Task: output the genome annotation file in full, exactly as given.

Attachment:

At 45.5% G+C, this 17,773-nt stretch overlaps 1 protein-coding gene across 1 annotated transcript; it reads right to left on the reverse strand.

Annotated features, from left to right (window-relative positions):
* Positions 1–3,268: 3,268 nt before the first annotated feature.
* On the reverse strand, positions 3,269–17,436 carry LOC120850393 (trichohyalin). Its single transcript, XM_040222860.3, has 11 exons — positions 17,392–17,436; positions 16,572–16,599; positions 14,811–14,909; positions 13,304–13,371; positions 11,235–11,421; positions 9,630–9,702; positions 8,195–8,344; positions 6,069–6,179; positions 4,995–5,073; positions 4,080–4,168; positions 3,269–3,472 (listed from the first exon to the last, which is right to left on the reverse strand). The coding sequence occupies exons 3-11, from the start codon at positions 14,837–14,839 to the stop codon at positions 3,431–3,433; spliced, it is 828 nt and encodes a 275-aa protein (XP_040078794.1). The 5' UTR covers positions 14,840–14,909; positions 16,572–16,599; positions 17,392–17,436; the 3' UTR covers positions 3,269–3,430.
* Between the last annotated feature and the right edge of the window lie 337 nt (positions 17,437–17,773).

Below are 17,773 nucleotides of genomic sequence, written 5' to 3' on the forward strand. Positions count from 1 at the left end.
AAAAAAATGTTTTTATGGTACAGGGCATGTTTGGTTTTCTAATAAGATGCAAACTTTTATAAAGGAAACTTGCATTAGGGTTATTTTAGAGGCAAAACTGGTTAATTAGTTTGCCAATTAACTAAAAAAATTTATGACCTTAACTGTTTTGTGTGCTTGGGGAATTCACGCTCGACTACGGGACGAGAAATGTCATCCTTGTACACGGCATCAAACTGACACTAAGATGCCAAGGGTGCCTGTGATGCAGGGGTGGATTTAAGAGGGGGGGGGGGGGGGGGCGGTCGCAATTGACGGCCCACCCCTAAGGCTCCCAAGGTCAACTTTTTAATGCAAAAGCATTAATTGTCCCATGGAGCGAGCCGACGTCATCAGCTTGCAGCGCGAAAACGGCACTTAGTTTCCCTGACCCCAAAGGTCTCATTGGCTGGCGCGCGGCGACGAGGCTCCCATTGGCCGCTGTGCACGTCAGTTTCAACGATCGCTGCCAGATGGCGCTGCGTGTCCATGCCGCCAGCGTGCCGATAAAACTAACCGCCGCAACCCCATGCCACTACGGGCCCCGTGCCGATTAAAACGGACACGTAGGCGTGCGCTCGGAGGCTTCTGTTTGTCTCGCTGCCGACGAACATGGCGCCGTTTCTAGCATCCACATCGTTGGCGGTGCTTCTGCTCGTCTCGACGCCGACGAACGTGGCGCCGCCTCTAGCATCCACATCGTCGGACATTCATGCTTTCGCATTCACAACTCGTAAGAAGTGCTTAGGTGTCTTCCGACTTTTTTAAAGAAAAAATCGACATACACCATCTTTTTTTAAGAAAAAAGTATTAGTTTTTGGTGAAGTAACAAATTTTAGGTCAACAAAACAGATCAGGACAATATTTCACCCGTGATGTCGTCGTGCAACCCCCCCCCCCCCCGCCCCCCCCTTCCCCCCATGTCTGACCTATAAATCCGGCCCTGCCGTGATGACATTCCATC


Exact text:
At 45.5% G+C, this 17,773-nt stretch overlaps 1 protein-coding gene across 1 annotated transcript; it reads right to left on the reverse strand.

Annotated features, from left to right (window-relative positions):
* Positions 1–3,268: 3,268 nt before the first annotated feature.
* On the reverse strand, positions 3,269–17,436 carry LOC120850393 (trichohyalin). Its single transcript, XM_040222860.3, has 11 exons — positions 17,392–17,436; positions 16,572–16,599; positions 14,811–14,909; positions 13,304–13,371; positions 11,235–11,421; positions 9,630–9,702; positions 8,195–8,344; positions 6,069–6,179; positions 4,995–5,073; positions 4,080–4,168; positions 3,269–3,472 (listed from the first exon to the last, which is right to left on the reverse strand). The coding sequence occupies exons 3-11, from the start codon at positions 14,837–14,839 to the stop codon at positions 3,431–3,433; spliced, it is 828 nt and encodes a 275-aa protein (XP_040078794.1). The 5' UTR covers positions 14,840–14,909; positions 16,572–16,599; positions 17,392–17,436; the 3' UTR covers positions 3,269–3,430.
* Between the last annotated feature and the right edge of the window lie 337 nt (positions 17,437–17,773).

Below are 17,773 nucleotides of genomic sequence, written 5' to 3' on the forward strand. Positions count from 1 at the left end.
AAAAAAATGTTTTTATGGTACAGGGCATGTTTGGTTTTCTAATAAGATGCAAACTTTTATAAAGGAAACTTGCATTAGGGTTATTTTAGAGGCAAAACTGGTTAATTAGTTTGCCAATTAACTAAAAAAATTTATGACCTTAACTGTTTTGTGTGCTTGGGGAATTCACGCTCGACTACGGGACGAGAAATGTCATCCTTGTACACGGCATCAAACTGACACTAAGATGCCAAGGGTGCCTGTGATGCAGGGGTGGATTTAAGAGGGGGGGGGGGGGGGGGCGGTCGCAATTGACGGCCCACCCCTAAGGCTCCCAAGGTCAACTTTTTAATGCAAAAGCATTAATTGTCCCATGGAGCGAGCCGACGTCATCAGCTTGCAGCGCGAAAACGGCACTTAGTTTCCCTGACCCCAAAGGTCTCATTGGCTGGCGCGCGGCGACGAGGCTCCCATTGGCCGCTGTGCACGTCAGTTTCAACGATCGCTGCCAGATGGCGCTGCGTGTCCATGCCGCCAGCGTGCCGATAAAACTAACCGCCGCAACCCCATGCCACTACGGGCCCCGTGCCGATTAAAACGGACACGTAGGCGTGCGCTCGGAGGCTTCTGTTTGTCTCGCTGCCGACGAACATGGCGCCGTTTCTAGCATCCACATCGTTGGCGGTGCTTCTGCTCGTCTCGACGCCGACGAACGTGGCGCCGCCTCTAGCATCCACATCGTCGGACATTCATGCTTTCGCATTCACAACTCGTAAGAAGTGCTTAGGTGTCTTCCGACTTTTTTAAAGAAAAAATCGACATACACCATCTTTTTTTAAGAAAAAAGTATTAGTTTTTGGTGAAGTAACAAATTTTAGGTCAACAAAACAGATCAGGACAATATTTCACCCGTGATGTCGTCGTGCAACCCCCCCCCCCCCCGCCCCCCCCTTCCCCCCATGTCTGACCTATAAATCCGGCCCTGCCGTGATGACATTCCATC